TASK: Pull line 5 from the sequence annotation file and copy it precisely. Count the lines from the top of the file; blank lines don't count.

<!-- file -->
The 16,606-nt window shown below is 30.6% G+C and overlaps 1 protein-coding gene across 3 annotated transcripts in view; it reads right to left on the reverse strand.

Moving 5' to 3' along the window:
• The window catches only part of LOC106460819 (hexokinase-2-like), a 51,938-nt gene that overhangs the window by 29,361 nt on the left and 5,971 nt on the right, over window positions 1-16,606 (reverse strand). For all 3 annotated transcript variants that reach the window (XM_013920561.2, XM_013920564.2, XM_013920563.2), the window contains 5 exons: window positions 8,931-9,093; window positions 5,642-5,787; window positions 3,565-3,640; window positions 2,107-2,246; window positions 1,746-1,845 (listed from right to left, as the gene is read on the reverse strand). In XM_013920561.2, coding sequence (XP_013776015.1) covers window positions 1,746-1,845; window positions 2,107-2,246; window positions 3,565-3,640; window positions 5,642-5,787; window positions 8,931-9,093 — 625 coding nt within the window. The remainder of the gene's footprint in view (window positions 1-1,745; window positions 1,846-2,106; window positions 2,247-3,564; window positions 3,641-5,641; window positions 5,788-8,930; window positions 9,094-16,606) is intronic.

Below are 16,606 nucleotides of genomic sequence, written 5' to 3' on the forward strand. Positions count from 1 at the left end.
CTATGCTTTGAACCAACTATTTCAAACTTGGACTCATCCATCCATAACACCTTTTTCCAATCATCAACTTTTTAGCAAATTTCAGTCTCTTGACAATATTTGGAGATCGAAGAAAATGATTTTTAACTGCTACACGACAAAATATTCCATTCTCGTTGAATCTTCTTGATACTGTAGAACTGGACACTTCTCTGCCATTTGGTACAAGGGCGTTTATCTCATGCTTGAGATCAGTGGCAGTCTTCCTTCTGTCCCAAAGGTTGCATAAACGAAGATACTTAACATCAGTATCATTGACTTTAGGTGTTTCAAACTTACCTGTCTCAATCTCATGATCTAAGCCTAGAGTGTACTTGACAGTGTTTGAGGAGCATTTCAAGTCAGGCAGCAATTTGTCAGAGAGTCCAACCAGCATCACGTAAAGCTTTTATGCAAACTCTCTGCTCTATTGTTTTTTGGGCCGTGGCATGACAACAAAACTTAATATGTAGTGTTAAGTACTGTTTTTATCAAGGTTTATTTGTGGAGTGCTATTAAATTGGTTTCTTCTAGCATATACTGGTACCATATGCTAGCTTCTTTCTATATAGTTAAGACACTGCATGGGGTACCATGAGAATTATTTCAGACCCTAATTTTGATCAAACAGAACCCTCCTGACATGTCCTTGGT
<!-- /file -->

CTATGCTTTGAACCAACTATTTCAAACTTGGACTCATCCATCCATAACACCTTTTTCCAATCATCAACTTTTTAGCAAATTTCAGTCTCTTGACAATATTTGGAGATCGAAGAAAATGATTTTTAACTGCTACACGACAAAATATTCCATTCTCGTTGAATCTTCTTGATACTGTAGAACTGGACACTTCTCTGCCATTTGGTACAAGGGCGTTTATCTCATGCTTGAGATCAGTGGCAGTCTTCCTTCTGTCCCAAAGGTTGCATAAACGAAGATACTTAACATCAGTATCATTGACTTTAGGTGTTTCAAACTTACCTGTCTCAATCTCATGATCTAAGCCTAGAGTGTACTTGACAGTGTTTGAGGAGCATTTCAAGTCAGGCAGCAATTTGTCAGAGAGTCCAACCAGCATCACGTAAAGCTTTTATGCAAACTCTCTGCTCTATTGTTTTTTGGGCCGTGGCATGACAACAAAACTTAATATGTAGTGTTAAGTACTGTTTTTATCAAGGTTTATTTGTGGAGTGCTATTAAATTGGTTTCTTCTAGCATATACTGGTACCATATGCTAGCTTCTTTCTATATAGTTAAGACACTGCATGGGGTACCATGAGAATTATTTCAGACCCTAATTTTGATCAAACAGAACCCTCCTGACATGTCCTTGGT